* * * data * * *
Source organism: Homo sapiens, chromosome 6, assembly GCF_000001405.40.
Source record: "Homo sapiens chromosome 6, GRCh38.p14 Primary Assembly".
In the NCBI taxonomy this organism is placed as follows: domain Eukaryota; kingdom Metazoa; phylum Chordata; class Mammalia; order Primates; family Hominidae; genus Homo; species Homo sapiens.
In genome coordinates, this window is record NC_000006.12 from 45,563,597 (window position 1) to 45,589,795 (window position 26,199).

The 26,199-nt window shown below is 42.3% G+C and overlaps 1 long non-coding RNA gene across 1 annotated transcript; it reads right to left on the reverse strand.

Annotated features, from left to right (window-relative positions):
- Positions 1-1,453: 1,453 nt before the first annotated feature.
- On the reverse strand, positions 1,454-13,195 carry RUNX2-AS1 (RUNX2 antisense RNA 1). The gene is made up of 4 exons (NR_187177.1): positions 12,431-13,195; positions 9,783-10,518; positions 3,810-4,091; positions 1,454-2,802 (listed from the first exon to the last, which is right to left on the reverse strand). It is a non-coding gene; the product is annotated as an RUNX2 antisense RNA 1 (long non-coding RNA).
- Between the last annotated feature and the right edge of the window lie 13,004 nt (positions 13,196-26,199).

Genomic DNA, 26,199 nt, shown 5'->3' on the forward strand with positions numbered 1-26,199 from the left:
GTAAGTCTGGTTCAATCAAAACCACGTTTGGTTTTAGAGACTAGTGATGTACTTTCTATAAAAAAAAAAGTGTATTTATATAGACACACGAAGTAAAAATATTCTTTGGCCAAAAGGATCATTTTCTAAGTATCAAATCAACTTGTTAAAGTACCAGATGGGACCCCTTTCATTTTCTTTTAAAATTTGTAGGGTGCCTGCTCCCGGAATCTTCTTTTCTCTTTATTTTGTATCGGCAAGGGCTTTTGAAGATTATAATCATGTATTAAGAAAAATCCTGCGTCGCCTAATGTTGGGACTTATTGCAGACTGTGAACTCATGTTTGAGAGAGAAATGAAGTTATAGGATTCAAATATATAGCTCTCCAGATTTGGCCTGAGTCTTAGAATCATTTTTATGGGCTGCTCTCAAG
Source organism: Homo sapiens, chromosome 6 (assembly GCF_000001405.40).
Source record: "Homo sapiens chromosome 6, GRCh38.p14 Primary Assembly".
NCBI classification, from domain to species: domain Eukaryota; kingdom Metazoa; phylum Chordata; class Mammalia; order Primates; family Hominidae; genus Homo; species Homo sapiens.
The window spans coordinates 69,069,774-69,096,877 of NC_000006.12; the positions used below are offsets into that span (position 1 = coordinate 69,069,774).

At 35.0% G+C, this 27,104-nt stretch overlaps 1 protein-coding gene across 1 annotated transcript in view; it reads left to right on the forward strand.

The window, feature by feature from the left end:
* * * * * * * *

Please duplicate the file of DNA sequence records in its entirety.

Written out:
Source organism: Homo sapiens, chromosome 6, assembly GCF_000001405.40.
Source record: "Homo sapiens chromosome 6, GRCh38.p14 Primary Assembly".
In the NCBI taxonomy this organism is placed as follows: domain Eukaryota; kingdom Metazoa; phylum Chordata; class Mammalia; order Primates; family Hominidae; genus Homo; species Homo sapiens.
In genome coordinates, this window is record NC_000006.12 from 45,563,597 (window position 1) to 45,589,795 (window position 26,199).

The 26,199-nt window shown below is 42.3% G+C and overlaps 1 long non-coding RNA gene across 1 annotated transcript; it reads right to left on the reverse strand.

Annotated features, from left to right (window-relative positions):
- Positions 1-1,453: 1,453 nt before the first annotated feature.
- On the reverse strand, positions 1,454-13,195 carry RUNX2-AS1 (RUNX2 antisense RNA 1). The gene is made up of 4 exons (NR_187177.1): positions 12,431-13,195; positions 9,783-10,518; positions 3,810-4,091; positions 1,454-2,802 (listed from the first exon to the last, which is right to left on the reverse strand). It is a non-coding gene; the product is annotated as an RUNX2 antisense RNA 1 (long non-coding RNA).
- Between the last annotated feature and the right edge of the window lie 13,004 nt (positions 13,196-26,199).

Genomic DNA, 26,199 nt, shown 5'->3' on the forward strand with positions numbered 1-26,199 from the left:
GTAAGTCTGGTTCAATCAAAACCACGTTTGGTTTTAGAGACTAGTGATGTACTTTCTATAAAAAAAAAAGTGTATTTATATAGACACACGAAGTAAAAATATTCTTTGGCCAAAAGGATCATTTTCTAAGTATCAAATCAACTTGTTAAAGTACCAGATGGGACCCCTTTCATTTTCTTTTAAAATTTGTAGGGTGCCTGCTCCCGGAATCTTCTTTTCTCTTTATTTTGTATCGGCAAGGGCTTTTGAAGATTATAATCATGTATTAAGAAAAATCCTGCGTCGCCTAATGTTGGGACTTATTGCAGACTGTGAACTCATGTTTGAGAGAGAAATGAAGTTATAGGATTCAAATATATAGCTCTCCAGATTTGGCCTGAGTCTTAGAATCATTTTTATGGGCTGCTCTCAAG
Source organism: Homo sapiens, chromosome 6 (assembly GCF_000001405.40).
Source record: "Homo sapiens chromosome 6, GRCh38.p14 Primary Assembly".
NCBI classification, from domain to species: domain Eukaryota; kingdom Metazoa; phylum Chordata; class Mammalia; order Primates; family Hominidae; genus Homo; species Homo sapiens.
The window spans coordinates 69,069,774-69,096,877 of NC_000006.12; the positions used below are offsets into that span (position 1 = coordinate 69,069,774).

At 35.0% G+C, this 27,104-nt stretch overlaps 1 protein-coding gene across 1 annotated transcript in view; it reads left to right on the forward strand.

The window, feature by feature from the left end: